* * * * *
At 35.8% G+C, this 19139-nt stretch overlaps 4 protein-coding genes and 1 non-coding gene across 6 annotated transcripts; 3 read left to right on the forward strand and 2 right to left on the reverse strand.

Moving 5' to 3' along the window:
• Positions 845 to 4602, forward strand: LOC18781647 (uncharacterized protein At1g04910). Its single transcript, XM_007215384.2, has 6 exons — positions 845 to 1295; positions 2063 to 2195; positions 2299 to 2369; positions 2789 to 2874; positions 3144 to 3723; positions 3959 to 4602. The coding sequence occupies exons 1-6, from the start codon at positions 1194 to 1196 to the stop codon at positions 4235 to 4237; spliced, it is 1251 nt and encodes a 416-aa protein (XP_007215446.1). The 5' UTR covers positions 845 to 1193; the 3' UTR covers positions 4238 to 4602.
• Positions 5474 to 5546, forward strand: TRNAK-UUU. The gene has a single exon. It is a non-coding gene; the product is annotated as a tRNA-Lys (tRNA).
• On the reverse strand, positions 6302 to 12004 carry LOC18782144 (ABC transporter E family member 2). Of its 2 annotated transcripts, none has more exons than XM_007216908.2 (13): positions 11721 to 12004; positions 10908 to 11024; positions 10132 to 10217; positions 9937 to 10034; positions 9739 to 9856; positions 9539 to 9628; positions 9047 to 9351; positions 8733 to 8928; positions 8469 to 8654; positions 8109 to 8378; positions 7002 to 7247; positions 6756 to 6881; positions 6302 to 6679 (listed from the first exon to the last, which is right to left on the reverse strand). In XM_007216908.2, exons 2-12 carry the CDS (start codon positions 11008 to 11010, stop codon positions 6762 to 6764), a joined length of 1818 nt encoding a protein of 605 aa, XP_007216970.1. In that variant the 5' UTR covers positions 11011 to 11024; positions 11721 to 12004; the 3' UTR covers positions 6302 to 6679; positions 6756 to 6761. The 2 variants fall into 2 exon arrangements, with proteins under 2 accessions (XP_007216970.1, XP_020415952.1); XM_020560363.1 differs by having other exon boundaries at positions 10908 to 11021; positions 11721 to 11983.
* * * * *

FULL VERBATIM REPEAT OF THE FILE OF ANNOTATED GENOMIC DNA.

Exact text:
At 35.8% G+C, this 19139-nt stretch overlaps 4 protein-coding genes and 1 non-coding gene across 6 annotated transcripts; 3 read left to right on the forward strand and 2 right to left on the reverse strand.

Moving 5' to 3' along the window:
• Positions 845 to 4602, forward strand: LOC18781647 (uncharacterized protein At1g04910). Its single transcript, XM_007215384.2, has 6 exons — positions 845 to 1295; positions 2063 to 2195; positions 2299 to 2369; positions 2789 to 2874; positions 3144 to 3723; positions 3959 to 4602. The coding sequence occupies exons 1-6, from the start codon at positions 1194 to 1196 to the stop codon at positions 4235 to 4237; spliced, it is 1251 nt and encodes a 416-aa protein (XP_007215446.1). The 5' UTR covers positions 845 to 1193; the 3' UTR covers positions 4238 to 4602.
• Positions 5474 to 5546, forward strand: TRNAK-UUU. The gene has a single exon. It is a non-coding gene; the product is annotated as a tRNA-Lys (tRNA).
• On the reverse strand, positions 6302 to 12004 carry LOC18782144 (ABC transporter E family member 2). Of its 2 annotated transcripts, none has more exons than XM_007216908.2 (13): positions 11721 to 12004; positions 10908 to 11024; positions 10132 to 10217; positions 9937 to 10034; positions 9739 to 9856; positions 9539 to 9628; positions 9047 to 9351; positions 8733 to 8928; positions 8469 to 8654; positions 8109 to 8378; positions 7002 to 7247; positions 6756 to 6881; positions 6302 to 6679 (listed from the first exon to the last, which is right to left on the reverse strand). In XM_007216908.2, exons 2-12 carry the CDS (start codon positions 11008 to 11010, stop codon positions 6762 to 6764), a joined length of 1818 nt encoding a protein of 605 aa, XP_007216970.1. In that variant the 5' UTR covers positions 11011 to 11024; positions 11721 to 12004; the 3' UTR covers positions 6302 to 6679; positions 6756 to 6761. The 2 variants fall into 2 exon arrangements, with proteins under 2 accessions (XP_007216970.1, XP_020415952.1); XM_020560363.1 differs by having other exon boundaries at positions 10908 to 11021; positions 11721 to 11983.